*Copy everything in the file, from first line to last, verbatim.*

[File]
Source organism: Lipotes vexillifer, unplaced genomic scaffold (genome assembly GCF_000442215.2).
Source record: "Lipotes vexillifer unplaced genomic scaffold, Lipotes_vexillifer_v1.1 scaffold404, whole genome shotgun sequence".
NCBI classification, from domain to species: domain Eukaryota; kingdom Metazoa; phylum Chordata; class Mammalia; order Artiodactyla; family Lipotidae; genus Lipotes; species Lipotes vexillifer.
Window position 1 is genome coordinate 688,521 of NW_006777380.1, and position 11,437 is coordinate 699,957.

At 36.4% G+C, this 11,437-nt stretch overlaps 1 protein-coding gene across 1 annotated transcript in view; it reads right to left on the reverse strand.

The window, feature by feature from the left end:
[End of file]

Source organism: Lipotes vexillifer, unplaced genomic scaffold (genome assembly GCF_000442215.2).
Source record: "Lipotes vexillifer unplaced genomic scaffold, Lipotes_vexillifer_v1.1 scaffold404, whole genome shotgun sequence".
NCBI classification, from domain to species: domain Eukaryota; kingdom Metazoa; phylum Chordata; class Mammalia; order Artiodactyla; family Lipotidae; genus Lipotes; species Lipotes vexillifer.
Window position 1 is genome coordinate 688,521 of NW_006777380.1, and position 11,437 is coordinate 699,957.

At 36.4% G+C, this 11,437-nt stretch overlaps 1 protein-coding gene across 1 annotated transcript in view; it reads right to left on the reverse strand.

The window, feature by feature from the left end: